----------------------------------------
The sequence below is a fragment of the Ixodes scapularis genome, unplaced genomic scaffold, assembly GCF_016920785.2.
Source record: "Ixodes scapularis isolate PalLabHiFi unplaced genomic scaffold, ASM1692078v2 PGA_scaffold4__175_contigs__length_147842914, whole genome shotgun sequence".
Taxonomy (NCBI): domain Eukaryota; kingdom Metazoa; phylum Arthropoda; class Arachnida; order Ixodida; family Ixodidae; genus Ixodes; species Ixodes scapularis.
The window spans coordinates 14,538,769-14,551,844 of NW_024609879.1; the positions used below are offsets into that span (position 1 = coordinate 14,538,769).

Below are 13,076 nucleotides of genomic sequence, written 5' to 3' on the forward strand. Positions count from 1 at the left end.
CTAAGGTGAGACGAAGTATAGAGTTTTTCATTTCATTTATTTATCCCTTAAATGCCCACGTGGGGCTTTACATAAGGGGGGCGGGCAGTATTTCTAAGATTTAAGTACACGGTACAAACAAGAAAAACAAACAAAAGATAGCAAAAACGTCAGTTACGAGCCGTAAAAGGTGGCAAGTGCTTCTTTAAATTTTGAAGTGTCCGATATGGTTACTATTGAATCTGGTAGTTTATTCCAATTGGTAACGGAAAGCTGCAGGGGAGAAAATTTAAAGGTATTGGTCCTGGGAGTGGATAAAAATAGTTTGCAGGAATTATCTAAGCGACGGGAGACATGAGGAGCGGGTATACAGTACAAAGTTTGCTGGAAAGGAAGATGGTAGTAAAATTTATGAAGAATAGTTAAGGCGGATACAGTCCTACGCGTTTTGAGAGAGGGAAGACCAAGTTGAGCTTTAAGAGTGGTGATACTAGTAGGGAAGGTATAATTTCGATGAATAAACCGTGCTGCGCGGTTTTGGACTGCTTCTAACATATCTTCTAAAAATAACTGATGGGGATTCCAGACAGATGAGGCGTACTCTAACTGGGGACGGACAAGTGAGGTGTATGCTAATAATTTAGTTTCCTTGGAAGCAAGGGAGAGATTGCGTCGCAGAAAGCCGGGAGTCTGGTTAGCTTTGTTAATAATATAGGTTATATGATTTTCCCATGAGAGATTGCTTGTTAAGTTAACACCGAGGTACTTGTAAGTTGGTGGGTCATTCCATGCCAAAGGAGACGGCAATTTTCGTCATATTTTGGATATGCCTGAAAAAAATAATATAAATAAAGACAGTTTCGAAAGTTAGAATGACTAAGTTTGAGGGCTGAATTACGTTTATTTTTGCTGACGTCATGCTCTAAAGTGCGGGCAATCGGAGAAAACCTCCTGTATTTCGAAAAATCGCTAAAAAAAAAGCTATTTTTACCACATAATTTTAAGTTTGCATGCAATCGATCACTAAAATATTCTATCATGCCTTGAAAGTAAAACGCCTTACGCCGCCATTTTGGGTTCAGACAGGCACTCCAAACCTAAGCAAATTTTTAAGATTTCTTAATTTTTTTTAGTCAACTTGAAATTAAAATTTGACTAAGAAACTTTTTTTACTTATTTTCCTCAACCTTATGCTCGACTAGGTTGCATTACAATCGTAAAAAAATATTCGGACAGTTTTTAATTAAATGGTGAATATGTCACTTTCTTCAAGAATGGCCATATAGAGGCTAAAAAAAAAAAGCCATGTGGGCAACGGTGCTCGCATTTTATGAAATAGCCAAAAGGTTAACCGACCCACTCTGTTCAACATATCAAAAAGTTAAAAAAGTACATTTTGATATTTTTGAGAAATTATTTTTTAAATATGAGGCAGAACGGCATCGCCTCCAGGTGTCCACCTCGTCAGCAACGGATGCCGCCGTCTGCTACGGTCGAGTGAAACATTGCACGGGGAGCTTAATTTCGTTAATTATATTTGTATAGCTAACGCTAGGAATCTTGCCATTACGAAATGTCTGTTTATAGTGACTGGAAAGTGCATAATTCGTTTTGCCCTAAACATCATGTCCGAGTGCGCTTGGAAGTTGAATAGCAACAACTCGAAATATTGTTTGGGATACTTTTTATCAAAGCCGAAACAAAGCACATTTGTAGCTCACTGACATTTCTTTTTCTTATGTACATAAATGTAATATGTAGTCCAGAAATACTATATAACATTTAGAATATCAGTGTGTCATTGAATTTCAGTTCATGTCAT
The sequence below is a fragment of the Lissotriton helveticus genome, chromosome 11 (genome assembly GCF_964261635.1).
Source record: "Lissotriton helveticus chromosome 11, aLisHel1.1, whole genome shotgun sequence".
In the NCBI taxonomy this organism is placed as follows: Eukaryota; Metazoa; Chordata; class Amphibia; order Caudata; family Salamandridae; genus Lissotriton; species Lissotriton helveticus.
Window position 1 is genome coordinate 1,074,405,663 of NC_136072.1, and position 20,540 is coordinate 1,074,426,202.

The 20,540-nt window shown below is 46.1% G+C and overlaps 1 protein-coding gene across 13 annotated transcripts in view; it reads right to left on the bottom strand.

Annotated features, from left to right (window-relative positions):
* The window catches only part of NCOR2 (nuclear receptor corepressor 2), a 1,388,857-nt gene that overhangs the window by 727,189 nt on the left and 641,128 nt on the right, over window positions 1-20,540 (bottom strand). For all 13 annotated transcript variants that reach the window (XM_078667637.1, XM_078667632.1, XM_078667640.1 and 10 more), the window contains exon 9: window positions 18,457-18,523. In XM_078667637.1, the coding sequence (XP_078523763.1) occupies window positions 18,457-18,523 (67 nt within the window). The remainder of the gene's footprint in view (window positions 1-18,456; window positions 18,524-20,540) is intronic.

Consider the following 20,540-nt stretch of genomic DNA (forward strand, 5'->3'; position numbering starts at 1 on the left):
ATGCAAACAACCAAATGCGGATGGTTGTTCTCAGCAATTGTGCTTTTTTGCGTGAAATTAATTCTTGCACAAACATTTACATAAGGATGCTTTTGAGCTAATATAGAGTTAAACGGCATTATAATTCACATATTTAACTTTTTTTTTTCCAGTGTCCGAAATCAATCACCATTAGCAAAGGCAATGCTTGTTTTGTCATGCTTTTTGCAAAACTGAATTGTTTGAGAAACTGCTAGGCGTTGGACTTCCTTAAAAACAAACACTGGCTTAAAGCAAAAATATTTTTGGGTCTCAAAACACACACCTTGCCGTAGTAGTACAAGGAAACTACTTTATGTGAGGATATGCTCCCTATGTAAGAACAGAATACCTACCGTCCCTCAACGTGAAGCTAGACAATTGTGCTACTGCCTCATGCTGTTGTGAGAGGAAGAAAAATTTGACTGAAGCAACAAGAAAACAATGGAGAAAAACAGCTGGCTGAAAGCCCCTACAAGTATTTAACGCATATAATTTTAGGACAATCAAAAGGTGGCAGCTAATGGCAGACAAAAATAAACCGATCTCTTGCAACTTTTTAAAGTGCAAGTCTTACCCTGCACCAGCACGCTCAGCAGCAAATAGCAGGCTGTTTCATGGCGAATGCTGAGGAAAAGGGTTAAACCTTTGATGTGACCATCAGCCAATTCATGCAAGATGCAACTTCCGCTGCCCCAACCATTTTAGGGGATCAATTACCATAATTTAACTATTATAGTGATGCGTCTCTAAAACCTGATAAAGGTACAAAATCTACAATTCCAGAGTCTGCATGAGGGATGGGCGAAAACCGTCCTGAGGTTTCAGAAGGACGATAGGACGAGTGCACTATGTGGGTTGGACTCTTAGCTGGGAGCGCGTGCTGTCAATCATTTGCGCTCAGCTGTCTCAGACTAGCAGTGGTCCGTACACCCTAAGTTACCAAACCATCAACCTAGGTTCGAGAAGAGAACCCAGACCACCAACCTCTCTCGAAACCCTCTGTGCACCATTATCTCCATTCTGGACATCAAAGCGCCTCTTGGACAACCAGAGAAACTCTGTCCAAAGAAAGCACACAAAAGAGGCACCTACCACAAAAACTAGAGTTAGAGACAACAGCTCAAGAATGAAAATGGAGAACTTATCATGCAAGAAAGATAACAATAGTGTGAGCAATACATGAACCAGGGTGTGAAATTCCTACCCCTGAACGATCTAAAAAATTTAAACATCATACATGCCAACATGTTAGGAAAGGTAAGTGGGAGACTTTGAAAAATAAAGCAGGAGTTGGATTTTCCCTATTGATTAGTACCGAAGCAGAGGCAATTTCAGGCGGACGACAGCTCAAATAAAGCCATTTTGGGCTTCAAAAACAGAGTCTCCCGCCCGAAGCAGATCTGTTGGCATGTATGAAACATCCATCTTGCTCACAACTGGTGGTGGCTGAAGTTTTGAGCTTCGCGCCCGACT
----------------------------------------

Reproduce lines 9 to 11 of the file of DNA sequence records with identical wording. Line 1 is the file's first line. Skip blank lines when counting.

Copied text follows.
In the NCBI taxonomy this organism is placed as follows: Eukaryota; Metazoa; Chordata; class Amphibia; order Caudata; family Salamandridae; genus Lissotriton; species Lissotriton helveticus.
Window position 1 is genome coordinate 1,074,405,663 of NC_136072.1, and position 20,540 is coordinate 1,074,426,202.

The 20,540-nt window shown below is 46.1% G+C and overlaps 1 protein-coding gene across 13 annotated transcripts in view; it reads right to left on the bottom strand.